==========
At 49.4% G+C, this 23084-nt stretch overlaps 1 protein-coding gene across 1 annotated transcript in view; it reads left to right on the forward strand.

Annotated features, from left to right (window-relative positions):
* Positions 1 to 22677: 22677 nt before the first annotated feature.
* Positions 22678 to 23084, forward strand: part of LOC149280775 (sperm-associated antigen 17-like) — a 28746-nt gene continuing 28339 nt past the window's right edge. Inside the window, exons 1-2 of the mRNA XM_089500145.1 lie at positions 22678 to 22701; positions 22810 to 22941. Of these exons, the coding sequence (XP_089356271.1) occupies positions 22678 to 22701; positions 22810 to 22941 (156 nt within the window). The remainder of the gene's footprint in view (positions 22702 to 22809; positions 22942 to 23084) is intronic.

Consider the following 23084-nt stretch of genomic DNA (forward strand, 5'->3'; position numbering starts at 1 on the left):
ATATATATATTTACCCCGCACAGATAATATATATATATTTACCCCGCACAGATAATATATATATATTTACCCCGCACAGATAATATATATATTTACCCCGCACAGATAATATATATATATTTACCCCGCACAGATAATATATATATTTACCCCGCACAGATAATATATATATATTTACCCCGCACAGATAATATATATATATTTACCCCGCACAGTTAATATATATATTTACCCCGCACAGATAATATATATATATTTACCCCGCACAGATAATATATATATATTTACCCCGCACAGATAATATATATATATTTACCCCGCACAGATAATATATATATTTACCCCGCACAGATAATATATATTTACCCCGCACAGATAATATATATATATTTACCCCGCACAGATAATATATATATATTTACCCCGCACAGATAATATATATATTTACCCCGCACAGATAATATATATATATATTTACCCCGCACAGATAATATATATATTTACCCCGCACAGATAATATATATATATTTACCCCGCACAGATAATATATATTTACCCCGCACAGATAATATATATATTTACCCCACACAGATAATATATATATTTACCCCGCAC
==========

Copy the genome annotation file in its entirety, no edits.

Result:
At 49.4% G+C, this 23084-nt stretch overlaps 1 protein-coding gene across 1 annotated transcript in view; it reads left to right on the forward strand.

Annotated features, from left to right (window-relative positions):
* Positions 1 to 22677: 22677 nt before the first annotated feature.
* Positions 22678 to 23084, forward strand: part of LOC149280775 (sperm-associated antigen 17-like) — a 28746-nt gene continuing 28339 nt past the window's right edge. Inside the window, exons 1-2 of the mRNA XM_089500145.1 lie at positions 22678 to 22701; positions 22810 to 22941. Of these exons, the coding sequence (XP_089356271.1) occupies positions 22678 to 22701; positions 22810 to 22941 (156 nt within the window). The remainder of the gene's footprint in view (positions 22702 to 22809; positions 22942 to 23084) is intronic.

Consider the following 23084-nt stretch of genomic DNA (forward strand, 5'->3'; position numbering starts at 1 on the left):
ATATATATATTTACCCCGCACAGATAATATATATATATTTACCCCGCACAGATAATATATATATATTTACCCCGCACAGATAATATATATATTTACCCCGCACAGATAATATATATATATTTACCCCGCACAGATAATATATATATTTACCCCGCACAGATAATATATATATATTTACCCCGCACAGATAATATATATATATTTACCCCGCACAGTTAATATATATATTTACCCCGCACAGATAATATATATATATTTACCCCGCACAGATAATATATATATATTTACCCCGCACAGATAATATATATATATTTACCCCGCACAGATAATATATATATTTACCCCGCACAGATAATATATATTTACCCCGCACAGATAATATATATATATTTACCCCGCACAGATAATATATATATATTTACCCCGCACAGATAATATATATATTTACCCCGCACAGATAATATATATATATATTTACCCCGCACAGATAATATATATATTTACCCCGCACAGATAATATATATATATTTACCCCGCACAGATAATATATATTTACCCCGCACAGATAATATATATATTTACCCCACACAGATAATATATATATTTACCCCGCAC